Argentine Osage Orange

Geographic Distribution

The wood commonly referred to and sold as Argentine Osage Orange is known to botanists and other scientists as Maclura tinctoria.  In times past, M. tinctoria was classified as belonging to both the Chlorophora and Morus genuses although the species designation stayed consistent.

Those who are familiar with some of the more commonly desirable domestic hardwoods may recognize the Maclura genus from Maclura pomifera, otherwise known as American Osage Orange, about which I have written extensively in the past.  The common name Argentine Osage Orange is used to distinguish between these two closely related species without having to resort to Latin naming conventions.

As the common name suggests, M. tinctoria is harvested from the northeastern tropical regions of Argentina, however, the tree grows and can be harvested from a wide region of the American tropics stretching from southern Mexico through Central America and down into Argentina.  Given the very wide geographic range of M. tinctoria the common name is somewhat misleading although commonly understood among wood workers and vendors.

To make matters more confusing, the Guatemalan variety of this same tree is sometimes sold as “Mora” or “Guatemalan Tigerwood.”  The use of the common name “Mora” leads to confusion with another wood harvested in northern South America, but not in Guatemala, Mora excelsa, which is also sometimes sold under the common name “Mora.”  Any wood sold specifically as “Guatemalan Mora” or “Guatemalan Tigerwood” is in fact M. tinctoria.

Some people may be familiar with the name “fustic.”  This was the common name used by the British for this tree and its wood, but more specifically for the dye that can be extracted from the wood.  This dye was used to create, in addition to other colors, the unique khaki color of United States and other nations’ military uniforms especially during World War I.

For the sake of common understanding and ease of communication, I will refer to M. tinctoria from this point forward as Argentine Osage Orange.

Argentine Osage Orange

Argentine Osage Orange

General Characteristics

The heartwood of the Argentine Osage Orange is almost always golden to bright yellow in color.  Sadly this color will usually change over time upon exposure to ultraviolet light to a darker medium brown.  There are steps that can be taken to help slow this color change but it is usually not possible to completely prevent it.

Argentine Osage Orange features a straight to interlocked grain.

The finished texture is of a fine to medium nature.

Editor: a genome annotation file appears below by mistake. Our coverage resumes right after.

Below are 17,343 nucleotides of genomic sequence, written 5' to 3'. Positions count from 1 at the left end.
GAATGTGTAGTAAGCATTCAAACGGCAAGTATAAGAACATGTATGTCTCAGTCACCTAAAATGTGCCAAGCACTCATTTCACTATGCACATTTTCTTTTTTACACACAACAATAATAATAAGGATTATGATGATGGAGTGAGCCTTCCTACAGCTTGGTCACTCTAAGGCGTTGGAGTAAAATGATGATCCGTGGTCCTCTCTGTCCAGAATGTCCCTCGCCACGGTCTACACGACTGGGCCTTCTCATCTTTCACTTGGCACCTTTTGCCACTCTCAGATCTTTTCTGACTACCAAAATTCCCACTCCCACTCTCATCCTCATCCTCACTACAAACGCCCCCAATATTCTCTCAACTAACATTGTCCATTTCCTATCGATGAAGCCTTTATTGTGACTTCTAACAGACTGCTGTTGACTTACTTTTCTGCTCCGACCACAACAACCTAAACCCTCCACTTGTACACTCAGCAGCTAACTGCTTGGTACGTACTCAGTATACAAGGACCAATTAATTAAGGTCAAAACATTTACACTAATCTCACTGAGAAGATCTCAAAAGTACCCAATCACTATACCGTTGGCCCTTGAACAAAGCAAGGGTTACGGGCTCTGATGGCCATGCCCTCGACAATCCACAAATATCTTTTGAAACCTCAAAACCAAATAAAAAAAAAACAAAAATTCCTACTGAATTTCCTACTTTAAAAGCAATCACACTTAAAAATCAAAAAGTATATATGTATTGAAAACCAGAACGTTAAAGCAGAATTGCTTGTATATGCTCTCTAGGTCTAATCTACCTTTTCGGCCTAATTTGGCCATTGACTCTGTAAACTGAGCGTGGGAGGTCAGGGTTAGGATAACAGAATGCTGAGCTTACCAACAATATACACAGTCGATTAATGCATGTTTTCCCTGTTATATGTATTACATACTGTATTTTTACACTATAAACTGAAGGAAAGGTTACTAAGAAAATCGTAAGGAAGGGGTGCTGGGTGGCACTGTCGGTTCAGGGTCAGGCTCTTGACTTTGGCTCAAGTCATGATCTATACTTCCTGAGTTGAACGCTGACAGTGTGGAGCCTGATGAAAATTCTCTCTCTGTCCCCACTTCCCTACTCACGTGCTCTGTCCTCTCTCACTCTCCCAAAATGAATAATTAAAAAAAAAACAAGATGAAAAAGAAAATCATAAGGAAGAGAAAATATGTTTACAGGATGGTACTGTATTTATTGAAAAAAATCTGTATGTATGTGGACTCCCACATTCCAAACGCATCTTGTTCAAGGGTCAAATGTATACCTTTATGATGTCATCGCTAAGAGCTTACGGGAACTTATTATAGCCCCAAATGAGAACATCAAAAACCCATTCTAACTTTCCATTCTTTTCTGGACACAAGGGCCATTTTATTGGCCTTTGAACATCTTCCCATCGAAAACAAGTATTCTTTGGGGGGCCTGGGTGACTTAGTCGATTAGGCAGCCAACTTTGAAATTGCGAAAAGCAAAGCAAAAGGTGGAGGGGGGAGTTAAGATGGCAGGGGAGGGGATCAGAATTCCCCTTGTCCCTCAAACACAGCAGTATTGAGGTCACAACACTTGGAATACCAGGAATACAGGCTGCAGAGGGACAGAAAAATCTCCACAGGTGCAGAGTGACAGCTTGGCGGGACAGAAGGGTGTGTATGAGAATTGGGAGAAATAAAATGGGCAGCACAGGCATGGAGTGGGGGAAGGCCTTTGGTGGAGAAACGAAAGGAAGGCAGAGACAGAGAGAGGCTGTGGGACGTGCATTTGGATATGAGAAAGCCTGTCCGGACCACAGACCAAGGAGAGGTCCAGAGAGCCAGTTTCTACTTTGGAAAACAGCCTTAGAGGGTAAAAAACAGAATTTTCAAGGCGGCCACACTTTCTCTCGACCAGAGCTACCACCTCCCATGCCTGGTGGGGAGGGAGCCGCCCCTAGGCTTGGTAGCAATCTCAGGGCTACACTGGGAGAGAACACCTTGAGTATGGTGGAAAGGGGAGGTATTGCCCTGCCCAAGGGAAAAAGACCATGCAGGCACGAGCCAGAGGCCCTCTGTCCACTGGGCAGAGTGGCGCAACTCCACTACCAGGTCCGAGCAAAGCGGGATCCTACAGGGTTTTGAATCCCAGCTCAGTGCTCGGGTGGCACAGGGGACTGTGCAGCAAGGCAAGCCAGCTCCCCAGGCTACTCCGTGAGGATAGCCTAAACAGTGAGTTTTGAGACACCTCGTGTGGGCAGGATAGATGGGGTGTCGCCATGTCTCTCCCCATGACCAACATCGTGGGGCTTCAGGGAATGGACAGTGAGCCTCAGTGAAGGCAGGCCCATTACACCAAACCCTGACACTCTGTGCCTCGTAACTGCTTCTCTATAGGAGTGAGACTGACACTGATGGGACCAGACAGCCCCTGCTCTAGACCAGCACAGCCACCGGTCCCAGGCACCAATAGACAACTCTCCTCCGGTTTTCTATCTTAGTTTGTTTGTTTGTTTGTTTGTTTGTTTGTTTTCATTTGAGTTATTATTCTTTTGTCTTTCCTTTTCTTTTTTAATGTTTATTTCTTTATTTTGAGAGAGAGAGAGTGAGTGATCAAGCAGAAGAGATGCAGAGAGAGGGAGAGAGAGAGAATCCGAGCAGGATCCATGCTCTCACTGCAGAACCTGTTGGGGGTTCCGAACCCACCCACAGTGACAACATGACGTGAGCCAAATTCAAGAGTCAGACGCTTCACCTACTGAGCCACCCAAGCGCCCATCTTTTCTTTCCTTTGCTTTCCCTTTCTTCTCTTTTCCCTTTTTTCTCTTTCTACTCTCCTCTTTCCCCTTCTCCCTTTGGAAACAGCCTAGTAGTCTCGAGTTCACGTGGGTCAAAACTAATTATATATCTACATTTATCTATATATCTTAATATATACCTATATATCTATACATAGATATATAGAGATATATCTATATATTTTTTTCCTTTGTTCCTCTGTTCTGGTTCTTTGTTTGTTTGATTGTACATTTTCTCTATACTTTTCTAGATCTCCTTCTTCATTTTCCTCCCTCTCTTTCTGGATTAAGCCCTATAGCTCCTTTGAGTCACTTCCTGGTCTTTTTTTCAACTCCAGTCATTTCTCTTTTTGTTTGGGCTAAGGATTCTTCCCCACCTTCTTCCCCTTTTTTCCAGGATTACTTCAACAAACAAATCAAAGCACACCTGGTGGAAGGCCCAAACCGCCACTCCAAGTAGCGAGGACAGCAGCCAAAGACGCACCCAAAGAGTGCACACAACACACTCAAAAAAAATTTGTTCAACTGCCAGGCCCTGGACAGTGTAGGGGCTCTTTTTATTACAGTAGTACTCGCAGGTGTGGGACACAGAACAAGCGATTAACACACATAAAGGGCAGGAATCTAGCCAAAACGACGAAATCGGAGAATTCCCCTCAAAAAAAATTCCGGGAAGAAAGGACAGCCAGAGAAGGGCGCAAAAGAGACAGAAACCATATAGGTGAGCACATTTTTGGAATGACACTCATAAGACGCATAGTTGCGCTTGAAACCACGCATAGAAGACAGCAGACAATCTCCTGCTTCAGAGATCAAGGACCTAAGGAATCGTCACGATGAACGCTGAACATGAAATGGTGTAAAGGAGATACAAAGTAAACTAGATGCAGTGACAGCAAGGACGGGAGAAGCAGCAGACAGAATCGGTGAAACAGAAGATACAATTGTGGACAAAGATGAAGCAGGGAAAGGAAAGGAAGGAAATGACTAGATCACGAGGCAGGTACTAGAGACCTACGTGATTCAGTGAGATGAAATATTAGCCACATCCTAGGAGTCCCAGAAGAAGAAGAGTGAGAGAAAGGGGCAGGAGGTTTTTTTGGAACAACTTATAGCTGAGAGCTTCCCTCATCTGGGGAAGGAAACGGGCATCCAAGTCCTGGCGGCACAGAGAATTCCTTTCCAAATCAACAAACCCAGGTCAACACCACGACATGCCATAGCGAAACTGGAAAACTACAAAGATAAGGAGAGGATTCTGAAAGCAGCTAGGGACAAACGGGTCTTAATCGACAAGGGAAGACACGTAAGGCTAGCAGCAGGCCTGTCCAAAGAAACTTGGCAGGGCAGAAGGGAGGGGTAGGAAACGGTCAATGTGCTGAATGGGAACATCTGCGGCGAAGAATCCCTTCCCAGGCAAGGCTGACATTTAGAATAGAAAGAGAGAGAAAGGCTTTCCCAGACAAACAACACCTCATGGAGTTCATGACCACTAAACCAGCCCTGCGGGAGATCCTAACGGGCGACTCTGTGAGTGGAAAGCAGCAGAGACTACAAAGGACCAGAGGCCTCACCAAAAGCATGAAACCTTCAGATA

The endgrain of Argentine Osage Orange presents as diffuse and porous with medium sized pores in no specific arrangement.  Additional endgrain technical details are available to interested parties from the Wood Database entry for this wood.

Argentine Osage Orange is very durable against rot due to fungus and features overall good weathering characteristics.  Argentine Osage Orange is also resistant to termites.

Working Characteristics

Argentine Osage Orange can be considered difficult to work with due to its characteristics hardness and density.  Oddly, however, Argentine Osage Orange is reported to have little dulling effect on cutting surface edges such as would be expected from a wood of its hardness and density.  Perhaps a lack of mineral deposits and inclusions account for its relative kindness to finely honed surfaces.

Argentine Osage Orange is reported to turn well which would be somewhat expected for a wood this hard.

Argentine Osage Orange stains, finishes, and glues well, although I should imagine that few wood workers would want to attempt to change the good natural color for which this wood is best known through the use of dyes or stains.

Argentine Osage Orange has no characteristic odor when worked or freshly cut.

Pricing and Availability

Within the range of prices for imported exotic hardwoods, prices for Argentine Osage Orange should fall in the moderate category, perhaps coming in close to the prices commanded by the domestic species.  However, it is much more common to find larger sizes of both dimensional lumber and turning blanks fashioned from Argentine Osage Orange as compared to the relatively limited sizes available of American Osage Orange.